New Federal Regs Adopted After PETA Suit

Published by PETA.

For decades, the U.S. Fish and Wildlife Service (FWS) illegally and quietly issued captive-bred wildlife permits—allowing circuses, roadside zoos, and others to harm, harass, and wound captive-bred endangered species and making it almost impossible to challenge these abuses. For example, one federal judge wouldn’t allow a former Ringling Bros. circus employee and a coalition of animal protection groups to challenge Ringling’s beating and chaining of captive-bred elephants because Ringling had a captive-bred wildlife permit.


Furryscaly|cc by 2.0

PETA sued the FWS in August 2011 over its decision to secretly issue one such permit and ignore a requirement that the public be notified of all permit applications. We asked the court to require the FWS to make those applications publicly available and to consider public comments before making a decision about whether to approve any application.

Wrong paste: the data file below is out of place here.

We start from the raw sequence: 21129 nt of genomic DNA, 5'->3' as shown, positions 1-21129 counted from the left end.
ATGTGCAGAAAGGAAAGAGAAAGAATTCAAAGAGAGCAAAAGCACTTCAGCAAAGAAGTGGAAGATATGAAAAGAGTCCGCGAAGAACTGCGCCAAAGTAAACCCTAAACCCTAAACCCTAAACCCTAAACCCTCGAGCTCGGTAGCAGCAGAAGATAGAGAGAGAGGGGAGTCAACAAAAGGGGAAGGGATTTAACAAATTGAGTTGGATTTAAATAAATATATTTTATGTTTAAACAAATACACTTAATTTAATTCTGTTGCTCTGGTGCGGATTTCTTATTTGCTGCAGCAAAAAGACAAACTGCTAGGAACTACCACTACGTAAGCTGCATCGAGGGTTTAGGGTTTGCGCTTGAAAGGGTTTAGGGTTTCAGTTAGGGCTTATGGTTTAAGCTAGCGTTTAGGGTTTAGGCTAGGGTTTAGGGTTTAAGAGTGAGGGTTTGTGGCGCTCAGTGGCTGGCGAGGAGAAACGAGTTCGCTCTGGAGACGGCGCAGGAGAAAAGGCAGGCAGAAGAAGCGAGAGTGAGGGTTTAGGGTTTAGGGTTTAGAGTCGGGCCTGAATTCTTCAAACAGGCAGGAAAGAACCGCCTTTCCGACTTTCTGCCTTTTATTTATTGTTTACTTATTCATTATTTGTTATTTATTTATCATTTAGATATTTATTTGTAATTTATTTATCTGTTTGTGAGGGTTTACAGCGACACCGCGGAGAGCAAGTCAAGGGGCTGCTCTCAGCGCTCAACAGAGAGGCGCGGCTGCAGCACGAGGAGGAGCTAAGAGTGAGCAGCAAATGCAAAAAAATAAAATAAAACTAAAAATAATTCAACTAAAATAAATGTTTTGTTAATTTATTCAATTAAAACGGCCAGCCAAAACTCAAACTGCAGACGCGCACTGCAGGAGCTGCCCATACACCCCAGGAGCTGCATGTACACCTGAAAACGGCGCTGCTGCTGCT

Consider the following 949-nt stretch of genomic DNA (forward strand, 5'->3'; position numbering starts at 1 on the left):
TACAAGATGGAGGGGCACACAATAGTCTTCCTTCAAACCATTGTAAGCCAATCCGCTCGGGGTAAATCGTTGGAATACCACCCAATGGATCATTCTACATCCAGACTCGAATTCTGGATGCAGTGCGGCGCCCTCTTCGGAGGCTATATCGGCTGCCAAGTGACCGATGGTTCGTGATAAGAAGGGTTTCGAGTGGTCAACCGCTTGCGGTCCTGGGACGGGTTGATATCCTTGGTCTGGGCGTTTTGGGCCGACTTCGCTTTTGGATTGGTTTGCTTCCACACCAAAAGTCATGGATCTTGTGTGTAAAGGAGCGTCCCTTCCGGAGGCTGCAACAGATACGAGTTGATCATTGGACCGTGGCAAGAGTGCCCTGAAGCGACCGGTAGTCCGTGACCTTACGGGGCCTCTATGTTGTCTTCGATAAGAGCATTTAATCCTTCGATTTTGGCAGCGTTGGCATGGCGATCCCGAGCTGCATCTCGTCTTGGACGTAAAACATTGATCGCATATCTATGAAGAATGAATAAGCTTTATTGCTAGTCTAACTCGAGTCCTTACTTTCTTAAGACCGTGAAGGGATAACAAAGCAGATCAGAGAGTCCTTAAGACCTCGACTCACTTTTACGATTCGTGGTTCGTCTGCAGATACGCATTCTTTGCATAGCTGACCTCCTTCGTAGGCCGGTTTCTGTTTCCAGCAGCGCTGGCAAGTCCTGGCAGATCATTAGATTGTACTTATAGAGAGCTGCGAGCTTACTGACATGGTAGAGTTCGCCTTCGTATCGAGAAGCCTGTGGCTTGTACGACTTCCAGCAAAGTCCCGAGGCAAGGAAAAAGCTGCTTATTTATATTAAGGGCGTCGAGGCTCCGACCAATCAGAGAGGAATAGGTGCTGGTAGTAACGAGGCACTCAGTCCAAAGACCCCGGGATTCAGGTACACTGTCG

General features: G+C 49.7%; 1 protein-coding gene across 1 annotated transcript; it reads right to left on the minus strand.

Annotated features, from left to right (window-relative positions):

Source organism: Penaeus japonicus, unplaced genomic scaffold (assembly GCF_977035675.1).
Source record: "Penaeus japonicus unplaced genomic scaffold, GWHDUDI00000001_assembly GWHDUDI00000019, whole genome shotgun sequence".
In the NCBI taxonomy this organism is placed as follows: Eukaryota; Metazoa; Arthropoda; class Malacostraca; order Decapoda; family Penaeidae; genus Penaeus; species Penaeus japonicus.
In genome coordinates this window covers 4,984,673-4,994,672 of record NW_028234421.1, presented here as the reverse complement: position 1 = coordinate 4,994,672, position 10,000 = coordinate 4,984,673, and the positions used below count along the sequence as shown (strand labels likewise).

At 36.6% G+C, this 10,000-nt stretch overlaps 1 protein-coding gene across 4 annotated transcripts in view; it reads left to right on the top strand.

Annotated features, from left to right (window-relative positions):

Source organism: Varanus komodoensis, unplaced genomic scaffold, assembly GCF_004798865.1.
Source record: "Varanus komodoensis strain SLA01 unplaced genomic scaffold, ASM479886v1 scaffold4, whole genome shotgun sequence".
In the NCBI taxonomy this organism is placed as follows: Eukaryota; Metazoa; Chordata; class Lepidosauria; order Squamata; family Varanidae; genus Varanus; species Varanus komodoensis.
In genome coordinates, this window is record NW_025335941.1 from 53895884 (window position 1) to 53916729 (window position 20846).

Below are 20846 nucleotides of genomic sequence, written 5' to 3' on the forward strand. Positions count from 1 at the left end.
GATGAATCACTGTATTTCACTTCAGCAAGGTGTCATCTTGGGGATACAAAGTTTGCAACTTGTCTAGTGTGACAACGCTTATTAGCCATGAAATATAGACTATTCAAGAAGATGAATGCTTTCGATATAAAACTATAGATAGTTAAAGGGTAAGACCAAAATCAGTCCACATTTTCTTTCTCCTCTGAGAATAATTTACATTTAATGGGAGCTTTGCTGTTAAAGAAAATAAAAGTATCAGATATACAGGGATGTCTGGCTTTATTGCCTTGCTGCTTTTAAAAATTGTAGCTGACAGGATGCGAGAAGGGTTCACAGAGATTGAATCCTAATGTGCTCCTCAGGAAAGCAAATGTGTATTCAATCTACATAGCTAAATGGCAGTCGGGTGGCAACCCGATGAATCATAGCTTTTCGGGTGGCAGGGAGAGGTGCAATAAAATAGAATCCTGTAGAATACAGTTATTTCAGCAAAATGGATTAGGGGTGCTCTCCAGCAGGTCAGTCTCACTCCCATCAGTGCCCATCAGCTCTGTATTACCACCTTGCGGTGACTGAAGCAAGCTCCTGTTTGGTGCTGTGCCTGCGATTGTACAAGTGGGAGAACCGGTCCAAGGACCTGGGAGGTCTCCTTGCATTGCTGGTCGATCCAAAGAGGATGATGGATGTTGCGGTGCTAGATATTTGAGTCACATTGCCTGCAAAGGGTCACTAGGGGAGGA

PETA prevailed in the lawsuit—the agency agreed to do just that and to pay PETA’s attorney fees. This victory will make it easier for PETA to keep a closer eye on animals bred in captivity by Ringling, SeaWorld, Have Trunk Will Travel, and other animal abusers. It also enables PETA to weigh in on permit applications and bring legal challenges against permits that are improperly issued.


Rennett Stowe
|cc by 2.0

What You Can Do

To learn more about helping captive animals, head over to the “Animals Used for Entertainment” section of PETA.org.

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“Almost all of us grew up eating meat, wearing leather, and going to circuses and zoos. We never considered the impact of these actions on the animals involved. For whatever reason, you are now asking the question: Why should animals have rights?” READ MORE

— Ingrid E. Newkirk, PETA President and co-author of Animalkind